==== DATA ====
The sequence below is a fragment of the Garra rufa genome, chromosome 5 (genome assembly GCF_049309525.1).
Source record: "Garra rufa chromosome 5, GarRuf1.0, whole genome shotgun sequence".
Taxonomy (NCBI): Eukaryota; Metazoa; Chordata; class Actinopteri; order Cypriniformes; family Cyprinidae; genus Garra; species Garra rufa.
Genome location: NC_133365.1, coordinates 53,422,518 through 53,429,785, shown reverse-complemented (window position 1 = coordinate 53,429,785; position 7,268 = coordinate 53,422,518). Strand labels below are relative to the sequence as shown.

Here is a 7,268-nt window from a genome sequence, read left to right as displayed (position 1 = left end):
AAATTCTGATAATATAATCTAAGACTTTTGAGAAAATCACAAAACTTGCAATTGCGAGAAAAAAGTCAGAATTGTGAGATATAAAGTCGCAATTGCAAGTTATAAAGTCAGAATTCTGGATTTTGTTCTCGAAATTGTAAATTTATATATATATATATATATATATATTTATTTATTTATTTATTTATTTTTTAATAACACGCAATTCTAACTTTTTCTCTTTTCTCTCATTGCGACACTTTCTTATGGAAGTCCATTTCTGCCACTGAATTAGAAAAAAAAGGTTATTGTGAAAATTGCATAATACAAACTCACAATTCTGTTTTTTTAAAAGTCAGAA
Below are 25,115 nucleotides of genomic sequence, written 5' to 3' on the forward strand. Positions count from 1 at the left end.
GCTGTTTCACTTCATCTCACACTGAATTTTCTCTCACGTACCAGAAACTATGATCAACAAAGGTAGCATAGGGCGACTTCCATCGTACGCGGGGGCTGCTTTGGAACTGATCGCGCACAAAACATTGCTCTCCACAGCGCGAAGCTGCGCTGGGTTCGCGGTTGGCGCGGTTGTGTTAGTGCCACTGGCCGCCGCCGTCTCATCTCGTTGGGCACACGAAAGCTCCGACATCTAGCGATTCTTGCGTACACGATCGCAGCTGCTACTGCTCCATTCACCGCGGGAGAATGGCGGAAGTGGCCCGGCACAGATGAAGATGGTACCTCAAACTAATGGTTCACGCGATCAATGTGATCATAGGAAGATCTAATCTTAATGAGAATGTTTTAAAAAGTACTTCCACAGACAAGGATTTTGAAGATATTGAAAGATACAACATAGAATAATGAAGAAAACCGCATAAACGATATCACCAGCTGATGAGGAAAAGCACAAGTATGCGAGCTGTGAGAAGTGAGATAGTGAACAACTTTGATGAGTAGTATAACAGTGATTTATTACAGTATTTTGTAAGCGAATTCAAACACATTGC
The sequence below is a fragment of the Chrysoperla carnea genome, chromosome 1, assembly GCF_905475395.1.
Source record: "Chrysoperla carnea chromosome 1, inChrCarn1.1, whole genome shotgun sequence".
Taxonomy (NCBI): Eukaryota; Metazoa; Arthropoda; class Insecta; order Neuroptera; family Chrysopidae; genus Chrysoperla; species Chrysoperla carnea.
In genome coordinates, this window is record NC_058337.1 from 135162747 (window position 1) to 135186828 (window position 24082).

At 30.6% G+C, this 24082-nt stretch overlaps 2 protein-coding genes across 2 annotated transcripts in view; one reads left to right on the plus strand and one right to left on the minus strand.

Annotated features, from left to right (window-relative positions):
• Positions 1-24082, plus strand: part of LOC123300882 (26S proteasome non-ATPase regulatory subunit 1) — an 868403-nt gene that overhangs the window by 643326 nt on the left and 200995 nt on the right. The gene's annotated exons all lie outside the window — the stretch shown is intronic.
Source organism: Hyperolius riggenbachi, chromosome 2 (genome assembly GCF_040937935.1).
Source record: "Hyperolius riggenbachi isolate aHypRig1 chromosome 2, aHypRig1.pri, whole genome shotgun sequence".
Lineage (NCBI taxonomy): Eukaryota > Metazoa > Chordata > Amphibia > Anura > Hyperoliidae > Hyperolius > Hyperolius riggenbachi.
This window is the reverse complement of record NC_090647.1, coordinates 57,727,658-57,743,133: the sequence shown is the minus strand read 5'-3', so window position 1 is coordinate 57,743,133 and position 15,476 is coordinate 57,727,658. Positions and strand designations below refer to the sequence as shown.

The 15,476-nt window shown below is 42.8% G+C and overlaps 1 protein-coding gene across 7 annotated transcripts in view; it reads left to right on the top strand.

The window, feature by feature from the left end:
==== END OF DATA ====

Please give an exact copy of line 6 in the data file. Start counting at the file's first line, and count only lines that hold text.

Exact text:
AAATTCTGATAATATAATCTAAGACTTTTGAGAAAATCACAAAACTTGCAATTGCGAGAAAAAAGTCAGAATTGTGAGATATAAAGTCGCAATTGCAAGTTATAAAGTCAGAATTCTGGATTTTGTTCTCGAAATTGTAAATTTATATATATATATATATATATATATTTATTTATTTATTTATTTATTTTTTAATAACACGCAATTCTAACTTTTTCTCTTTTCTCTCATTGCGACACTTTCTTATGGAAGTCCATTTCTGCCACTGAATTAGAAAAAAAAGGTTATTGTGAAAATTGCATAATACAAACTCACAATTCTGTTTTTTTAAAAGTCAGAA